The latest management recommendations for cats and dogs with nonketotic diabetes mellitus - Veterinary Medicine
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The latest management recommendations for cats and dogs with nonketotic diabetes mellitus
A new type of insulin is well-suited for cats, and the advent of at-home glucose monitors for dogs and cats can help owners become more involved in the care of their diabetic pets.


Diabetic cats are quite different because dietary formulation may facilitate reversal of the diabetes.13,14 Low-carbohydrate and high-protein diets are recommended (e.g. Purina Veterinary Diets DM—Nestlé Purina, Prescription Diet m/d—Hill's), although other medical problems such as kidney disease may limit dietary manipulations. As cats can be finicky, finding a well-tolerated and palatable balanced diet is the most important consideration. Canned food tends to be lower in carbohydrates than dry food, but dry kitten chow is an acceptable option if a cat declines one of the therapeutic diabetic diets. It isn't necessary to meal-feed cats receiving PZI or glargine, as both are well-suited to their natural tendency to eat small amounts frequently. Foods high in simple sugars, such as semi-moist diets and treats, should be avoided. Obesity is a well-recognized cause of insulin resistance in cats, and gradual weight loss may improve glycemic control and encourage endogenous insulin production.

Oral hypoglycemic therapy

Dogs with diabetes mellitus are always insulin-dependent, so the oral hypoglycemic drugs are never appropriate. Although some cats respond to glipizide (thought to enhance endogenous insulin production), most are not adequately controlled, and the prolonged hyperglycemia may contribute to glucose toxicity and reduce the chance of eventual diabetic remission.15 I would only prescribe glipizide if a client refused to administer insulin, and I would combine it with appropriate dietary modification and weight loss (if necessary). Acarbose (an enzyme inhibitor that impairs intestinal glucose absorption) may facilitate glycemic control in cats fed a low-carbohydrate diet.16 However, the effect seems modest, at best, and it cannot be used in place of insulin.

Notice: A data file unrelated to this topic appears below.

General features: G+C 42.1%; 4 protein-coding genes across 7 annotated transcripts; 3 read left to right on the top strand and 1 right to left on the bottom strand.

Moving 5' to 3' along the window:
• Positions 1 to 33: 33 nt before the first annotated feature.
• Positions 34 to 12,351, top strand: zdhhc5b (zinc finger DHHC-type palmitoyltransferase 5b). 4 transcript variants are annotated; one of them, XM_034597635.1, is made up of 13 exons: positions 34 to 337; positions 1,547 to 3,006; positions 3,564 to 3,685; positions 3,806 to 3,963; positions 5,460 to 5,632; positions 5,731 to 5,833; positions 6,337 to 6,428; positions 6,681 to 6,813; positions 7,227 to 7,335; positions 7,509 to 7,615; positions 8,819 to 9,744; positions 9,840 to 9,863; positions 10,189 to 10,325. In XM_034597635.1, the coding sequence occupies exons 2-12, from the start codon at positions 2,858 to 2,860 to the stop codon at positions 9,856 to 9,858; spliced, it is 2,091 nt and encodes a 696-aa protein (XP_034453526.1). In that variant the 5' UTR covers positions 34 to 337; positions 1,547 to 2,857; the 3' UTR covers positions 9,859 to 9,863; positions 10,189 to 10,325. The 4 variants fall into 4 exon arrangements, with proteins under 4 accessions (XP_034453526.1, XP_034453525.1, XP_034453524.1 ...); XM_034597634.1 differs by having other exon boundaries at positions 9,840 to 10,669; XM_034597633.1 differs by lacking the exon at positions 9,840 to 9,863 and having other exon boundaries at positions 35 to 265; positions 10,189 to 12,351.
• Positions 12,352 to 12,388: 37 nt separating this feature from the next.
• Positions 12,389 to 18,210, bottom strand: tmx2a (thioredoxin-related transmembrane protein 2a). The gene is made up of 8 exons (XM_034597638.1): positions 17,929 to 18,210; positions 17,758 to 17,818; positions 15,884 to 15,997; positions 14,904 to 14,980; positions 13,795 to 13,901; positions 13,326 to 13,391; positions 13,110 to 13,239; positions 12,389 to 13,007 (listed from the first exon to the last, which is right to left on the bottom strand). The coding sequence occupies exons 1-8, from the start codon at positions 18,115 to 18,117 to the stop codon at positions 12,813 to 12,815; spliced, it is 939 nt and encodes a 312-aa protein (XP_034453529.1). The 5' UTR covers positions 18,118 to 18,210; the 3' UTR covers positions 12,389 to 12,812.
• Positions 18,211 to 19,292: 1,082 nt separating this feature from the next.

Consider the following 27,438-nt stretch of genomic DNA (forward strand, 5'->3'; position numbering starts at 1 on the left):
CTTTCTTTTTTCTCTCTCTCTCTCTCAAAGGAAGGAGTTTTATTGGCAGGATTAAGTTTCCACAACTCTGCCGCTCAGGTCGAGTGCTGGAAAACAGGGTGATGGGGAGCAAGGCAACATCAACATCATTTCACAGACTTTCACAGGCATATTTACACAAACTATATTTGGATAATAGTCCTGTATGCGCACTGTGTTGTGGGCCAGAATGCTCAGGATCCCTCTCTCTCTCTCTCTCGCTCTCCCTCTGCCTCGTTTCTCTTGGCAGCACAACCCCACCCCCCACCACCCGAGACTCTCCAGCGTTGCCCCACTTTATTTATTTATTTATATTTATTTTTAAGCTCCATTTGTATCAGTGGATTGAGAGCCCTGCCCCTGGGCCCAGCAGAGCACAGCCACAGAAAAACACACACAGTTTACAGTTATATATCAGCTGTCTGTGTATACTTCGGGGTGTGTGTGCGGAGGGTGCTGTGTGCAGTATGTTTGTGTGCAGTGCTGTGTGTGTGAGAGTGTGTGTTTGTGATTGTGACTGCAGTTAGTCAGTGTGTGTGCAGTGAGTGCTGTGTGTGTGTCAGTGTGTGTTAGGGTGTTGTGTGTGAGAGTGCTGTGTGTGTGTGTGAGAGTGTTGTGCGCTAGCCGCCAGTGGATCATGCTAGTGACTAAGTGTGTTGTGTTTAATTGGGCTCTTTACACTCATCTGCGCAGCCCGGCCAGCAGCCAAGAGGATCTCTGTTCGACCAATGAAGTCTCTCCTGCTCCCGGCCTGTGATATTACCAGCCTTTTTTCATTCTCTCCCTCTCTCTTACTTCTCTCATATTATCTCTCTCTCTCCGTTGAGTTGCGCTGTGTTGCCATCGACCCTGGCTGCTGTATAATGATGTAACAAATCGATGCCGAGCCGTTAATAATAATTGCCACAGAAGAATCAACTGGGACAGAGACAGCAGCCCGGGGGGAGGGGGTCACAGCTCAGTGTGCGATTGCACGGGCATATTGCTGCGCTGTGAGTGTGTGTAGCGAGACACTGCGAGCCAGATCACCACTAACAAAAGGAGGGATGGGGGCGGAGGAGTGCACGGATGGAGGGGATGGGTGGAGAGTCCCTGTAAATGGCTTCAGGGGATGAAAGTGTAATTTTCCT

Most dogs and cats with diabetes are successfully managed and continue to be a source of joy and comfort to their families. Effective client communication is essential, as pet owners need to feel supported by the veterinary team, particularly at the time of diagnosis. It is important to stress the benefits of regular rechecks and to explain that dose adjustments are a routine part of diabetic care. Encouraging owners to check glucose concentrations at home can be empowering, and many Web sites offer guidance and support (e.g.,, Reinforce to owners that diabetes mellitus is a treatable disease, and most patients enjoy an excellent quality of life.

Audrey K. Cook, BVM&S, MRCVS, DACVIM (internal medicine), ECVIM-CA
Department of Small Animal Clinical Sciences
College of Veterinary Medicine and Biomedical Sciences
Texas A&M University
College Station, TX 77843


1. Nelson RW. Diabetes mellitus. In: Ettinger SJ, Feldman EC, eds. Textbook of veterinary internal medicine. 6th ed. St. Louis, Mo: Elsevier Saunders, 2005;1563-1591.

2. Rand JS, Marshall RD. Diabetes mellitus in cats. Vet Clin North Am Small Anim Pract 2005;35(1):211-224.

3. Peterson ME, Melian C, Nichols R. Measurement of serum concentrations of free thyroxine, total thyroxine, and total triiodothyronine in cats with hyperthyroidism and cats with nonthyroidal disease. J Am Vet Med Assoc 2001;218(4):529-536.

4. Graham P, Nash AS, McKellar QA. Pharmacokinetics of porcine insulin zinc suspension in diabetic dogs. J Small Anim Pract 1997;38(10):434-438.

5. Horn B, Mitten RW. Evaluation of an insulin zinc suspension for control of naturally occurring diabetes mellitus in dogs. Aust Vet J 2000;78(12):831-834.

6. Melendez L, Lorenz M. Canine diabetes mellitus, in Proceedings. Western Vet Conf 2002.


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